Stress In Children? How To Help Your Child Deal With Stress 

According to an article I read recently, 82% of Indians are stressed today. Has stress increased over the years? If I were to compare the lifestyle of my grandparents with mine, I would say I barely have time for myself, I am constantly grappling with deadlines, work and personal, and my head is buzzing with the many to-do lists that I keep making, in fact, I am even stressing about giving myself some me-time or pursuing a hobby. Blame it on the fast-paced technology-driven world we are living in or the multitasking attitude that seems to be the new normal, we are definitely adding a lot to our plates. What about stress in children? Yes, children are equally impacted by stress.

What is stress? 

“Stress” is originally a term used in engineering and physics, meaning the force exerted on an object. For example, when you press a rubber ball forcefully with your finger, you create an indentation. The condition in which the ball is under pressure by such exterior force is called stress.

Who was the first to use the word “stress” as a medical term? 

Dr Hans Selye (1907-82) of the University of Montreal in Canada, a pioneer in stress research, used it for the first time in an article written in 1935. He referred to the tension produced when a person receives a stimulus as “stress” and the stimulus itself as the “stressor”. Nowadays, we use the term stress to mean both the stimulus or origin of the tension and the reaction to it.

In layperson language, stress is a feeling of tension or pressure, this could be physical or emotional. It may occur due to an event, a person, or even a thought. In a stressful situation, one feels emotionally drained, frustrated, angry, confused or nervous. The element leading to stress is called a stressor.

If stress continues even after the stressor has left, it is called anxiety.

How does stress affect our physical and mental health?

Sometimes the source of stress as explained above is an external stimulus but it could also be over imaginary things conjured up in the mind. Fear and anxiety, uselessly fretting over a situation ultimately lead to a build-up of stress.

Robert M. Sapolsky makes an interesting observation in his book, Why Zebras Don’t Get Ulcers, where he draws a comparison between how humans create stress as opposed to other mammals.

He says, ‘Unlike, say zebras on the African savannah, humans can feel and create stress with the help of our evolved and complex brains. This makes humans susceptible to all kinds of stressors, such as problems envisioned in the future, that other mammals do not experience. This stress is not only bad in itself, but it also has effects on our cardiovascular system, insulin production, reproduction and, in the end, our overall health.”

Stress has ill effects on physical health, yes, but also leads to mental health issues like depression, which is common in both adults and children.

What are the different kinds of stress?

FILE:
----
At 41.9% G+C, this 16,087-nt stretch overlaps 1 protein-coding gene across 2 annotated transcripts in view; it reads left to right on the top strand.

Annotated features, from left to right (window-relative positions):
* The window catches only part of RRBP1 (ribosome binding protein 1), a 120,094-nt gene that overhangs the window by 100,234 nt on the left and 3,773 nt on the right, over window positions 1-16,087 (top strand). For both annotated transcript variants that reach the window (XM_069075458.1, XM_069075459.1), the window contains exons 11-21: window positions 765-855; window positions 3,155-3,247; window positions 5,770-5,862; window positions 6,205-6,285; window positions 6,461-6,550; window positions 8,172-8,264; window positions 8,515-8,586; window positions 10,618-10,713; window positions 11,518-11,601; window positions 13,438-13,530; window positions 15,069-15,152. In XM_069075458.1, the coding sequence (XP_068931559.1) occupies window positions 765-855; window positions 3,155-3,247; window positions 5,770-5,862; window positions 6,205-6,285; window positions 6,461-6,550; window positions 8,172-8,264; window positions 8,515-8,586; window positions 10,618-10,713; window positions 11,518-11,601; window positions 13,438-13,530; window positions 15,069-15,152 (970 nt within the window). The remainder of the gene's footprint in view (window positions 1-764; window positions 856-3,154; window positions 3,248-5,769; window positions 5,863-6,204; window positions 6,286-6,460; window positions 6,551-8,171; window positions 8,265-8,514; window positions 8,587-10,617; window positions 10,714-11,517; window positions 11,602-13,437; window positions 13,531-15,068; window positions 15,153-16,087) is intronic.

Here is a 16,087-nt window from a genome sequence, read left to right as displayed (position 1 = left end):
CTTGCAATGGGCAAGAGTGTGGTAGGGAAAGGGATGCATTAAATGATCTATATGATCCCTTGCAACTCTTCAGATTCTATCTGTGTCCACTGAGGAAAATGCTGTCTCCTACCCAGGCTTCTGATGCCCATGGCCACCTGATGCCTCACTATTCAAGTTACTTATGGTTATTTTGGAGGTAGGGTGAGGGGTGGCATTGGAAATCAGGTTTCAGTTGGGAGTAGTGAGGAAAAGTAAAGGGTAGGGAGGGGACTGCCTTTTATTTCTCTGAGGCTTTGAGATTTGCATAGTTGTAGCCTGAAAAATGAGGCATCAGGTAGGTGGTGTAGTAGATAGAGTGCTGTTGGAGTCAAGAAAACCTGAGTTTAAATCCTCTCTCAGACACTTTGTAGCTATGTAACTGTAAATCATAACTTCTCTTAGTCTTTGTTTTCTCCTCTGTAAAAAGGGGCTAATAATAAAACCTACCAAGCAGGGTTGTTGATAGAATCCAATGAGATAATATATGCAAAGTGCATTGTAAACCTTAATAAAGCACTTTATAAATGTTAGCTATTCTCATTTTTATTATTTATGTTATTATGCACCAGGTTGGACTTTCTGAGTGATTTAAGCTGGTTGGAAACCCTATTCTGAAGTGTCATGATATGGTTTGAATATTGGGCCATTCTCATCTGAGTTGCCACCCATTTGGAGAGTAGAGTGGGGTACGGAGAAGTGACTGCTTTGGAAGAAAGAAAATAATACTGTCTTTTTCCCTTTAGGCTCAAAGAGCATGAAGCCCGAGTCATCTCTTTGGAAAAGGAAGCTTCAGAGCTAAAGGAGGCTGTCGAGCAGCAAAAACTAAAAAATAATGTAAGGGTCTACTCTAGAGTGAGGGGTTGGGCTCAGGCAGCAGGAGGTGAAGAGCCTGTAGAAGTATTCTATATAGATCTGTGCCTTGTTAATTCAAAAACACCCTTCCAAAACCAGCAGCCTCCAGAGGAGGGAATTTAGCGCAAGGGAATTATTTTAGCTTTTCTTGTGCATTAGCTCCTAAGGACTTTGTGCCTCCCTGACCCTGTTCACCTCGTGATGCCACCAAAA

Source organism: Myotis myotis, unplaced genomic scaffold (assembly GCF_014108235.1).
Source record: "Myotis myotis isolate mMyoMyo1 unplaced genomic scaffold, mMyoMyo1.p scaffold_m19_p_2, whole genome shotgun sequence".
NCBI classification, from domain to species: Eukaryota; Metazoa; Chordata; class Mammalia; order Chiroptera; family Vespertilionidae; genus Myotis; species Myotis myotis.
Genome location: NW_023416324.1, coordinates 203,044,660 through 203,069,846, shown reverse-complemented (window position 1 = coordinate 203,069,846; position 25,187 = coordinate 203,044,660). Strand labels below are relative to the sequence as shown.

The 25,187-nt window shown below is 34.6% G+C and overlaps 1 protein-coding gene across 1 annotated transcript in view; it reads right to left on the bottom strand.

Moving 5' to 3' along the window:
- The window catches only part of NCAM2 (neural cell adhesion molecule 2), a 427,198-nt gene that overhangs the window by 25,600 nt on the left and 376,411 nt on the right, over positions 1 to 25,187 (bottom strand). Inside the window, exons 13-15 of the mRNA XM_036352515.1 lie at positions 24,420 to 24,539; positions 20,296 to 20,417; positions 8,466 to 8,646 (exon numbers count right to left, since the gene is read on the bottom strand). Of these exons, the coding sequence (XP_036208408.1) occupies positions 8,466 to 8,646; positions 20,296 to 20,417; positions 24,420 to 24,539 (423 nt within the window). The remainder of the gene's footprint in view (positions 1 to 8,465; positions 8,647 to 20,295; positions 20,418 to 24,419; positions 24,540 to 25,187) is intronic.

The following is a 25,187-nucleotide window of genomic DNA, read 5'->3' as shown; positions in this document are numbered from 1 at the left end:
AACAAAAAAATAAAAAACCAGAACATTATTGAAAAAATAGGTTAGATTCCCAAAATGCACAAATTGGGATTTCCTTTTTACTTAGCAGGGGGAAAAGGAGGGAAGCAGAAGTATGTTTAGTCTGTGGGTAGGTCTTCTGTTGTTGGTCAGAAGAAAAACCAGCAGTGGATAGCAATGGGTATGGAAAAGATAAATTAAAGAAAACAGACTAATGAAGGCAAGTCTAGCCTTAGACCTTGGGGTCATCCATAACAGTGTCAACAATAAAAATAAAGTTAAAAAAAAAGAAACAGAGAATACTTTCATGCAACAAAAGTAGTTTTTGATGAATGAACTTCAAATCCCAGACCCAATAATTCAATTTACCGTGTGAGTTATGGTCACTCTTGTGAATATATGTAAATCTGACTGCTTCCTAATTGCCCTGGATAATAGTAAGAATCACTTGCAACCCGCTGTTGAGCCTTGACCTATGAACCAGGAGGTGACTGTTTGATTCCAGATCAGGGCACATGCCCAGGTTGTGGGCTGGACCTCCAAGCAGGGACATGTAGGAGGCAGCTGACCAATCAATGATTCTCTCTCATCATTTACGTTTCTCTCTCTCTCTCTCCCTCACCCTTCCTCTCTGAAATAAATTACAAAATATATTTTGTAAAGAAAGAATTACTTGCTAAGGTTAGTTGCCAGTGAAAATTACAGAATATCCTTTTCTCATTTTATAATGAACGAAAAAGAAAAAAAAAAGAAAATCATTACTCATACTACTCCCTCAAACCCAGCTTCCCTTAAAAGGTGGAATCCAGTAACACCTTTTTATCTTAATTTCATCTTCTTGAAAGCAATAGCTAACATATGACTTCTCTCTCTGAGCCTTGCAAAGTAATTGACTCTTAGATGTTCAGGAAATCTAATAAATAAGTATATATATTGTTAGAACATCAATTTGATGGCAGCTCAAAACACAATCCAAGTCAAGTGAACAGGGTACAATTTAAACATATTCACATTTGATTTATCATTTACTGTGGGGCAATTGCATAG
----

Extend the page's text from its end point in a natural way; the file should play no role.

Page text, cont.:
Positive Stress

When stress leads to a brief increase in heart rate and there are mild elevations in stress hormone levels, it is considered positive stress. If one tackles stress at moderate levels every day, it may actually positively impact one’s life. In fact, some researchers also call positive stress, eustress.

So what does positive stress look like? In an adult’s life, it could be the first day at a new workplace or meeting one’s prospective life partner, or going on a blind date. In a child’s life, it could be learning how to ride a bicycle or swim, going to the doctor’s clinic for a flu shot, a stage performance etc. These stressful experiences are actually good for a person. In children, it may even build resilience.

Tolerable stress

Let’s face it, one cannot fully avoid stress. However, sometimes stress may lead to alerting the body’s responses to a great degree. There are certain activities that may cause stress albeit temporarily and can be reduced by the support received from one’s caring support system. For an adult, it could be shifting homes or cities, saying goodbye to a pet, getting a serious injury, or a natural disaster. For a child, it could be moving cities, going to a new school, getting bullied, getting separated from friends, or losing a pet.

Toxic stress

Some researchers called negative stress, distress. They are rare but not uncommon. In adults, these could be losing a loved one, going through a heartbreak, physical or sexual abuse, finding out about a life-threatening disease etc. In children, it could be losing a parent or loved one, physical or sexual abuse, violence at home, etc. These situations produce toxic stress that may permanently alter the way an individual functions.

Stress in Children 

The ongoing uncertainty, loss of loved ones, grief that has not been dealt with, lack of social interactions, fewer opportunities to step out of the house, fear of contracting infections, fear of falling behind academically and many other factors have led to rising stress and anxiety in children. Many young children and young adults are heavily weighed down by the stress Covid-19 have brought with it.

Extreme stress is leading to mental health issues like depression and lifestyle diseases like diabetes and obesity in children. In fact, because adults around children are battling with mental issues too, it is leading to a chain effect.

Talking from personal examples, I have been battling mental health issues for a few months now. You wouldn’t believe me if I told you that a fortnight before writing this article, I was cooped up in bed, feeling hopeless, desolate and not having the desire to live anymore. I was in a dire frame of mind and had almost given up the hope of going on!

I had to seek professional help in order to come out of the quicksand of depression. At the onset, my psychologist asked me why I was feeling like this. I had to identify the ‘trigger’. When I reflected deeply, it turned out that it all started upon my return from a long vacation. As soon as I reached home I was overwhelmed with all that needed to be done. I was anxious about all the responsibilities that lay ahead of me. I was in charge here and it scared me! Fear and anxiety gripped me and my mind told me just to forget about everything and hide.